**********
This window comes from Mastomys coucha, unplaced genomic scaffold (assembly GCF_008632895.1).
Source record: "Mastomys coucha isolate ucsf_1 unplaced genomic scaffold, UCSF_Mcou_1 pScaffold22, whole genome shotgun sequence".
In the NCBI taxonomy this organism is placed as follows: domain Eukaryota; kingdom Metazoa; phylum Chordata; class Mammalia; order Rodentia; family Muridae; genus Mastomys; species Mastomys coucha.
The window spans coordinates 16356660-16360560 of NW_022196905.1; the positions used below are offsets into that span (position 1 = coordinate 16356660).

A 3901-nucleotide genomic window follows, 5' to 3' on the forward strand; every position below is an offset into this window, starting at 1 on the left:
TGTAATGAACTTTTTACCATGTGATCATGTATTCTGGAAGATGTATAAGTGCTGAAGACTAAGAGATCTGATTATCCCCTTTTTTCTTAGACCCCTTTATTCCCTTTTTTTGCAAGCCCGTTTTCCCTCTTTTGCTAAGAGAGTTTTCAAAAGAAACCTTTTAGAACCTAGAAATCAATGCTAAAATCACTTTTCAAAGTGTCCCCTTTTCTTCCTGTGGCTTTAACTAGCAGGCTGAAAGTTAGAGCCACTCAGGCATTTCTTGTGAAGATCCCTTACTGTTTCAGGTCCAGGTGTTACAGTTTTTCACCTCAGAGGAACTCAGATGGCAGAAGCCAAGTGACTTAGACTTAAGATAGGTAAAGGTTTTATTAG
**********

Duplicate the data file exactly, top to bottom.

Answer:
This window comes from Mastomys coucha, unplaced genomic scaffold (assembly GCF_008632895.1).
Source record: "Mastomys coucha isolate ucsf_1 unplaced genomic scaffold, UCSF_Mcou_1 pScaffold22, whole genome shotgun sequence".
In the NCBI taxonomy this organism is placed as follows: domain Eukaryota; kingdom Metazoa; phylum Chordata; class Mammalia; order Rodentia; family Muridae; genus Mastomys; species Mastomys coucha.
The window spans coordinates 16356660-16360560 of NW_022196905.1; the positions used below are offsets into that span (position 1 = coordinate 16356660).

A 3901-nucleotide genomic window follows, 5' to 3' on the forward strand; every position below is an offset into this window, starting at 1 on the left:
TGTAATGAACTTTTTACCATGTGATCATGTATTCTGGAAGATGTATAAGTGCTGAAGACTAAGAGATCTGATTATCCCCTTTTTTCTTAGACCCCTTTATTCCCTTTTTTTGCAAGCCCGTTTTCCCTCTTTTGCTAAGAGAGTTTTCAAAAGAAACCTTTTAGAACCTAGAAATCAATGCTAAAATCACTTTTCAAAGTGTCCCCTTTTCTTCCTGTGGCTTTAACTAGCAGGCTGAAAGTTAGAGCCACTCAGGCATTTCTTGTGAAGATCCCTTACTGTTTCAGGTCCAGGTGTTACAGTTTTTCACCTCAGAGGAACTCAGATGGCAGAAGCCAAGTGACTTAGACTTAAGATAGGTAAAGGTTTTATTAG